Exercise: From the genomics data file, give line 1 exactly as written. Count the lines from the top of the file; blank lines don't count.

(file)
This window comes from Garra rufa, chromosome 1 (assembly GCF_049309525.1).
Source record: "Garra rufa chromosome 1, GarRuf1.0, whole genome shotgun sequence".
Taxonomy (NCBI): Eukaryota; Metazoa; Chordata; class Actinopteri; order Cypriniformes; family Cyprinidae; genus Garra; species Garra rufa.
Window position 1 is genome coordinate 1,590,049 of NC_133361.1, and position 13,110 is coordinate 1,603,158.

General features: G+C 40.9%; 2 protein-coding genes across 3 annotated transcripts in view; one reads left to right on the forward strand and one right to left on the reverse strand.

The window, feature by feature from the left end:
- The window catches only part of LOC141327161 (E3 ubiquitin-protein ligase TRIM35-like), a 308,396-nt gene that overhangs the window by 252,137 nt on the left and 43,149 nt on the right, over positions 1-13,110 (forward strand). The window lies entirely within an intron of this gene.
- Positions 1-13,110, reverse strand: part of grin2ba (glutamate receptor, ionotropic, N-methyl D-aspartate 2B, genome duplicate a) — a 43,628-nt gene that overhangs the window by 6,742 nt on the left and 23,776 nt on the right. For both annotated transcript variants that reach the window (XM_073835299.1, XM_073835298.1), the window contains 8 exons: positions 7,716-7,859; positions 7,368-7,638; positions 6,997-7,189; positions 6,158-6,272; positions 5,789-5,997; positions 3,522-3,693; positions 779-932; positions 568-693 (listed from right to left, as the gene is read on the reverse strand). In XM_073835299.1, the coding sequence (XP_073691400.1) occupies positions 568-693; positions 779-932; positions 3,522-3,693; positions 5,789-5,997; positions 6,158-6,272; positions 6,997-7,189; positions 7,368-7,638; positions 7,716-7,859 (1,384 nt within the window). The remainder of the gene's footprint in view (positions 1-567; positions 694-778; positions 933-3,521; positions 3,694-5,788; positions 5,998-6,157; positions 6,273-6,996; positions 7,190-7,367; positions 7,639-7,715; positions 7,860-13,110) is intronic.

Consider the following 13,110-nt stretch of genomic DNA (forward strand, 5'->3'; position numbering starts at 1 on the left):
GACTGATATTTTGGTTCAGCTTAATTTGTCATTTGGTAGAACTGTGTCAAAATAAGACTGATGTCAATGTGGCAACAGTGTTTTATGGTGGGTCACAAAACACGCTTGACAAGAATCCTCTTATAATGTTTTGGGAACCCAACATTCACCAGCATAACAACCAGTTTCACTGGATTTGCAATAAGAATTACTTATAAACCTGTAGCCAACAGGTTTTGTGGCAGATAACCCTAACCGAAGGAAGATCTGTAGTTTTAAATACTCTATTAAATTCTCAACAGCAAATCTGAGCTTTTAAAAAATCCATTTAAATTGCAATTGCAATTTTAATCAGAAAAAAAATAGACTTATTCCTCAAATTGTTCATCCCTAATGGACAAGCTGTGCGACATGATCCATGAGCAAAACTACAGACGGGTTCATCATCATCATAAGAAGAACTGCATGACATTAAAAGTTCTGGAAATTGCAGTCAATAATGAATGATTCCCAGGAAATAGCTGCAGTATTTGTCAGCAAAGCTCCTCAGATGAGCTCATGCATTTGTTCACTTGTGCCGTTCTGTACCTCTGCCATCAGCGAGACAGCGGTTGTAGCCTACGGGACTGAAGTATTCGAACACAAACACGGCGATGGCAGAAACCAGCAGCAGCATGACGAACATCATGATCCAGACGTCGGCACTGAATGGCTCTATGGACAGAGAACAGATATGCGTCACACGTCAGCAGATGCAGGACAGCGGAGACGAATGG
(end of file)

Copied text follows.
This window comes from Garra rufa, chromosome 1 (assembly GCF_049309525.1).